Unlike most European countries and the US, which raise public debt levels to finance parasitic enterprises and defense, and which see capital formation as a means to sustain finance capitalism in its parasitic mode, China has pursued fiscal stimulus through its banks, a fact that kept the national economy growing at a rapid rate during the global recession and mitigated the recession’s impact across the rest of the world. China invested in the real economy instead of allowing capital to be absorbed by the parasitic speculative sector.

Despite the seriousness of corruption, that is indeed much higher than Greece and closer to Haiti and Bangladesh, China has managed to compensate with rapid growth and keeping focused on the ultimate goal of capital formation. By contrast, Western debtor nations borrow to keep a private sector operating in parasitic system that accounts for continued decline. Despite all its problems regarding corruption and massive labor abuses, in the absence of China maintaining a productive-oriented regime where capital formation was directed to build the world’s preeminent economy, the rest of the world economy would have been in much more serious trouble from 2008 to the present.

AUTHOR: Jon Kofas
E-MAIL: jonkofas [at]


Leave a Reply

  • agriculture (29)
    book (3)
    briefing (16)
    business & trade (21)
    child (92)
    consumption (3)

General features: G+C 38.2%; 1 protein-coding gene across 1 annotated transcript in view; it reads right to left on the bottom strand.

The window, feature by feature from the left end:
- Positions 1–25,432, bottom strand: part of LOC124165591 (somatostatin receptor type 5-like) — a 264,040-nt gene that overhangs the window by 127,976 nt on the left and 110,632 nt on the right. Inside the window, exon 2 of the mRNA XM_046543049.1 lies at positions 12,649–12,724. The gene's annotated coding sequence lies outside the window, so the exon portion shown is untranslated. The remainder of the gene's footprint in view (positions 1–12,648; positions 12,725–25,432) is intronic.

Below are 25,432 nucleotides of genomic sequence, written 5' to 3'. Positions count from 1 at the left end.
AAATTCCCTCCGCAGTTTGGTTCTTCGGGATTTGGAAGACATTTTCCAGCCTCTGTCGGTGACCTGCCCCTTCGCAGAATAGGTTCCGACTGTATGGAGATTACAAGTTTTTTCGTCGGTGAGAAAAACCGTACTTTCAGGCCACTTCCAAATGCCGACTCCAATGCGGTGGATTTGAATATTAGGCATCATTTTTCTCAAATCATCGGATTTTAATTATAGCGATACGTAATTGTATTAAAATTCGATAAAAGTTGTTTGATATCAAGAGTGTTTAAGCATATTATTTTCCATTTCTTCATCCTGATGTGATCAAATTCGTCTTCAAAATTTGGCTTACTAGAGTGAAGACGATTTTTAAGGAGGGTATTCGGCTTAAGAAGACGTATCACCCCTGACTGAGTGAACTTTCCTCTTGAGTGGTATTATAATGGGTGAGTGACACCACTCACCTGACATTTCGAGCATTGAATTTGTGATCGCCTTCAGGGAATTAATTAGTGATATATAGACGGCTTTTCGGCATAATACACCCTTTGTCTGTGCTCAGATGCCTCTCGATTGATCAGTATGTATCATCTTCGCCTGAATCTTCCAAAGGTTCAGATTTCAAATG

corruption (20)
    crime (152)
    culture (30)
    defence (15)
    deforestation (6)
    democratization (54)
    demography (6)
    Discovery (5)
    drugs (73)
    Dutch foreign policy (3)
    economic (105)
    education (28)
    effectiveness (3)
    election (64)
    embassy news (1)
    emergency (8)
    energy (42)
    environment (144)
    Eurasia (36)
    Europe (36)
    fair trade (5)
    flora & fauna (24)
    foreign aid (28)
    foreign embassy in the Netherlands (2)
    foreign policy (56)
    gender (17)
    global (270)
    globalization (5)
    health (95)
    history (19)
    homosexuality (4)
    human rights (309)
    hunger & food (20)
    immigration (3)
    infrastructure (28)
    intelligence (7)
    interview (26)
    Latin America (214)
    list (5)
    media (64)
    Middle East (358)
    Millennium Development Goals (21)
    minorities (41)
    movement (38)
    multilateral organizations (40)
    narration (5)
    natural disasters (9)
    Netherlands (31)
    NGO (20)
    NL-Aid (8)
    Northern Africa (187)
    Northern America (130)
    nuclear (4)
    opinion (37)
    Pacific (2)
    peacekeeping (1)
    politics (129)
    poverty (27)
    racism (2)
    raw material (30)
    reconstruction (1)
    refugees (20)
    religion (23)
    remembrance (3)
    research (11)
    revolt (186)
    Royal Dutch Embassy (1)
    sanitation (16)
    slums (2)
    South Asia (451)
    South-east Asia (112)
    study (19)
    Sub-Saharan Africa (446)
    technology (14)
    terrorism (90)
    tourism (6)
    trade (11)
    transport (6)
    Updaid (1)
    war & conflicts (145)
    war crimes (36)
    water (40)
    whistleblower (8)
    women (54)

    WP Cumulus Flash tag cloud by Roy Tanck requires Flash Player 9 or better.

Page 1 of 11